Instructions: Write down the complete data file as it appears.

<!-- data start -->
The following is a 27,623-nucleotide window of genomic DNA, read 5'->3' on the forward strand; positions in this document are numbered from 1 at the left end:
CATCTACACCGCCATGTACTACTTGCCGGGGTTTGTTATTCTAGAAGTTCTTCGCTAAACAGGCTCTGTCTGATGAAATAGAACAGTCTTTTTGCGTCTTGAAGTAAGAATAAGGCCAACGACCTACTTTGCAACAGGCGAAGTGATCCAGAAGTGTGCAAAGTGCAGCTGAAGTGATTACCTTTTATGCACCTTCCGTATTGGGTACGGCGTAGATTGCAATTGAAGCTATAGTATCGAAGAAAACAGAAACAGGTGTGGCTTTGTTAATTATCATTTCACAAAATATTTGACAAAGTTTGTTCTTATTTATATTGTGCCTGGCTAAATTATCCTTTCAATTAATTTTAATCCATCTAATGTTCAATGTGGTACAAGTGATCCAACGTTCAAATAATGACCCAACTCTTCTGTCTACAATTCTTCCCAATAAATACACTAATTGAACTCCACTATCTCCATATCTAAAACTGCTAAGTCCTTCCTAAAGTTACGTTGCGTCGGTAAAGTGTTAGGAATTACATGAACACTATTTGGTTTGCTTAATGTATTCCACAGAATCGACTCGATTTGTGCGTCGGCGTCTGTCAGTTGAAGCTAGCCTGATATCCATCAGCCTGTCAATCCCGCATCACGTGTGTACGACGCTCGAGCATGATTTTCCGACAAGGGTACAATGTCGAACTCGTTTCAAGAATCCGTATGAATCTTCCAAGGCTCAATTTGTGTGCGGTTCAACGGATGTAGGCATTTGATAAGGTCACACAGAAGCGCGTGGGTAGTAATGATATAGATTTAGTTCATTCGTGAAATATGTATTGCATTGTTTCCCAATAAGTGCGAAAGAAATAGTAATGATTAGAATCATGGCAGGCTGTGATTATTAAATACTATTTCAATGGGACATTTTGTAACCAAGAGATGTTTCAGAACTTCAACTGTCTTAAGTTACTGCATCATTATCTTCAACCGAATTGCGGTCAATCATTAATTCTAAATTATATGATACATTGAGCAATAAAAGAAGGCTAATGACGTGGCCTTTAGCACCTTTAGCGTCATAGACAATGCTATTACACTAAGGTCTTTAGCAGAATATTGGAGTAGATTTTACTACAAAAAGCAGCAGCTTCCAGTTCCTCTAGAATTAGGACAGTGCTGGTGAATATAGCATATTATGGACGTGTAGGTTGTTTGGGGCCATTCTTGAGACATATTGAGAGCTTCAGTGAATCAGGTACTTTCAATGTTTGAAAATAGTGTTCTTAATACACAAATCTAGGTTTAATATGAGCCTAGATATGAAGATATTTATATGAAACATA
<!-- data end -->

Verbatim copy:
The following is a 27,623-nucleotide window of genomic DNA, read 5'->3' on the forward strand; positions in this document are numbered from 1 at the left end:
CATCTACACCGCCATGTACTACTTGCCGGGGTTTGTTATTCTAGAAGTTCTTCGCTAAACAGGCTCTGTCTGATGAAATAGAACAGTCTTTTTGCGTCTTGAAGTAAGAATAAGGCCAACGACCTACTTTGCAACAGGCGAAGTGATCCAGAAGTGTGCAAAGTGCAGCTGAAGTGATTACCTTTTATGCACCTTCCGTATTGGGTACGGCGTAGATTGCAATTGAAGCTATAGTATCGAAGAAAACAGAAACAGGTGTGGCTTTGTTAATTATCATTTCACAAAATATTTGACAAAGTTTGTTCTTATTTATATTGTGCCTGGCTAAATTATCCTTTCAATTAATTTTAATCCATCTAATGTTCAATGTGGTACAAGTGATCCAACGTTCAAATAATGACCCAACTCTTCTGTCTACAATTCTTCCCAATAAATACACTAATTGAACTCCACTATCTCCATATCTAAAACTGCTAAGTCCTTCCTAAAGTTACGTTGCGTCGGTAAAGTGTTAGGAATTACATGAACACTATTTGGTTTGCTTAATGTATTCCACAGAATCGACTCGATTTGTGCGTCGGCGTCTGTCAGTTGAAGCTAGCCTGATATCCATCAGCCTGTCAATCCCGCATCACGTGTGTACGACGCTCGAGCATGATTTTCCGACAAGGGTACAATGTCGAACTCGTTTCAAGAATCCGTATGAATCTTCCAAGGCTCAATTTGTGTGCGGTTCAACGGATGTAGGCATTTGATAAGGTCACACAGAAGCGCGTGGGTAGTAATGATATAGATTTAGTTCATTCGTGAAATATGTATTGCATTGTTTCCCAATAAGTGCGAAAGAAATAGTAATGATTAGAATCATGGCAGGCTGTGATTATTAAATACTATTTCAATGGGACATTTTGTAACCAAGAGATGTTTCAGAACTTCAACTGTCTTAAGTTACTGCATCATTATCTTCAACCGAATTGCGGTCAATCATTAATTCTAAATTATATGATACATTGAGCAATAAAAGAAGGCTAATGACGTGGCCTTTAGCACCTTTAGCGTCATAGACAATGCTATTACACTAAGGTCTTTAGCAGAATATTGGAGTAGATTTTACTACAAAAAGCAGCAGCTTCCAGTTCCTCTAGAATTAGGACAGTGCTGGTGAATATAGCATATTATGGACGTGTAGGTTGTTTGGGGCCATTCTTGAGACATATTGAGAGCTTCAGTGAATCAGGTACTTTCAATGTTTGAAAATAGTGTTCTTAATACACAAATCTAGGTTTAATATGAGCCTAGATATGAAGATATTTATATGAAACATA